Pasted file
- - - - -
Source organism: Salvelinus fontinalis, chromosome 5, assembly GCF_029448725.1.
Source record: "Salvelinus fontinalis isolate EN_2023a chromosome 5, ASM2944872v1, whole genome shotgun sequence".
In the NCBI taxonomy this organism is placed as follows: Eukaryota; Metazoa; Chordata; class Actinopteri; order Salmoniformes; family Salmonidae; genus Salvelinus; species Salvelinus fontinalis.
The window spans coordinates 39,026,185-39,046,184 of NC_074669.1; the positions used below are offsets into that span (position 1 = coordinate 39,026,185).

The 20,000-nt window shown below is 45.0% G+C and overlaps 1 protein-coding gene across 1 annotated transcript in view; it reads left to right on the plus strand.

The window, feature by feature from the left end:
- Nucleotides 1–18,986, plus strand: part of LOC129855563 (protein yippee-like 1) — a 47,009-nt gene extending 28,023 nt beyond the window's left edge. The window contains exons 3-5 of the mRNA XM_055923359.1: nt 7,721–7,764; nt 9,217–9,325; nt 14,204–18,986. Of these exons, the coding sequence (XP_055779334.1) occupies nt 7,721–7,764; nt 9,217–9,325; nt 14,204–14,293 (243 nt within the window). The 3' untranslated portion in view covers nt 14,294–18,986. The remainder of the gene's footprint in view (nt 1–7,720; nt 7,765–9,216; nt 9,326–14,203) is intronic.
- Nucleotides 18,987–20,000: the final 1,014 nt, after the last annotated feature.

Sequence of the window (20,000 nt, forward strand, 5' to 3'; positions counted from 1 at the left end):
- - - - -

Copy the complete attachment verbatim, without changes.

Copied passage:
Source organism: Salvelinus fontinalis, chromosome 5, assembly GCF_029448725.1.
Source record: "Salvelinus fontinalis isolate EN_2023a chromosome 5, ASM2944872v1, whole genome shotgun sequence".
In the NCBI taxonomy this organism is placed as follows: Eukaryota; Metazoa; Chordata; class Actinopteri; order Salmoniformes; family Salmonidae; genus Salvelinus; species Salvelinus fontinalis.
The window spans coordinates 39,026,185-39,046,184 of NC_074669.1; the positions used below are offsets into that span (position 1 = coordinate 39,026,185).

The 20,000-nt window shown below is 45.0% G+C and overlaps 1 protein-coding gene across 1 annotated transcript in view; it reads left to right on the plus strand.

The window, feature by feature from the left end:
- Nucleotides 1–18,986, plus strand: part of LOC129855563 (protein yippee-like 1) — a 47,009-nt gene extending 28,023 nt beyond the window's left edge. The window contains exons 3-5 of the mRNA XM_055923359.1: nt 7,721–7,764; nt 9,217–9,325; nt 14,204–18,986. Of these exons, the coding sequence (XP_055779334.1) occupies nt 7,721–7,764; nt 9,217–9,325; nt 14,204–14,293 (243 nt within the window). The 3' untranslated portion in view covers nt 14,294–18,986. The remainder of the gene's footprint in view (nt 1–7,720; nt 7,765–9,216; nt 9,326–14,203) is intronic.
- Nucleotides 18,987–20,000: the final 1,014 nt, after the last annotated feature.

Sequence of the window (20,000 nt, forward strand, 5' to 3'; positions counted from 1 at the left end):